Earlier this week the Sacramento Bee hosted a chat on the topic “Should States Rethink Collective Bargaining.” In addition to journalists from the Bee, participants included Steve Greenhut, editor of CalWatchdog.org, and Art Pulaski, the chief officer of the California Labor Federation, AFL-CIO.
During the hour-long discussion, the topic of public sector pensions came up a few times, and Mr. Pulaski stated that the average pension collected by retired state workers in California are not much more than social security. Referencing the chat log, he said:
“ArtPulaskiCLF: the average state worker gets a pension of $24,000 and often without social security. Not lavish by any means Tuesday March 8, 2011 12:48 ArtPulaskiCLF”
This is a profoundly misleading statement. When Pulaski, and others who share his perspective on these issues, use numbers this low, they are reporting an average that includes everyone on the CalPERS retirement rolls, even people who have barely vested their retirement benefit by only working five years for the state. Furthermore, this average includes part-time workers, and it includes long-time retirees who left the workforce before base pay and pension formulas had been increased significantly – and unsustainably – as they have in the last 10-15 years during the economic bubbles.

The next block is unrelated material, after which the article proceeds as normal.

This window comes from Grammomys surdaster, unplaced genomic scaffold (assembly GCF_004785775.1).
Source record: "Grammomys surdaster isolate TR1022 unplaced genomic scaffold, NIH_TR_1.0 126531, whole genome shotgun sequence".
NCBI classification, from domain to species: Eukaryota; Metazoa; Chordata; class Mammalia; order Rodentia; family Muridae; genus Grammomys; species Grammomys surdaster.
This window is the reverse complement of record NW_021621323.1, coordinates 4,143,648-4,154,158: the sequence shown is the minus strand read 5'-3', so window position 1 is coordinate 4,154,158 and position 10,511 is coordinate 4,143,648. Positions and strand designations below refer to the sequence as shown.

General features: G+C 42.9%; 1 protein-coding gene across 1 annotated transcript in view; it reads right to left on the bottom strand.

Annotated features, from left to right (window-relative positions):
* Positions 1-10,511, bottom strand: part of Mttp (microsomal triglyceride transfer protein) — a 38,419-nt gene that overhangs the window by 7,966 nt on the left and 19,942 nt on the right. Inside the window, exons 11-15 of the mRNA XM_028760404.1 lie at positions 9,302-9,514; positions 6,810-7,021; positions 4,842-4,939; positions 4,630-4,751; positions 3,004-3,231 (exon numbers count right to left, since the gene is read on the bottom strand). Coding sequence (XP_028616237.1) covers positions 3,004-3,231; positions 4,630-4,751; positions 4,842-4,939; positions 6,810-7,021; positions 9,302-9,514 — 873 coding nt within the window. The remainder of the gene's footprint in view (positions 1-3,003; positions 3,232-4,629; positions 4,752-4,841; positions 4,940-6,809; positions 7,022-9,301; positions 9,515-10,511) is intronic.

A more realistic way to gauge the fairness and financial sustainability of state worker pensions is to reference the average pension for currently retiring state workers who […] Read More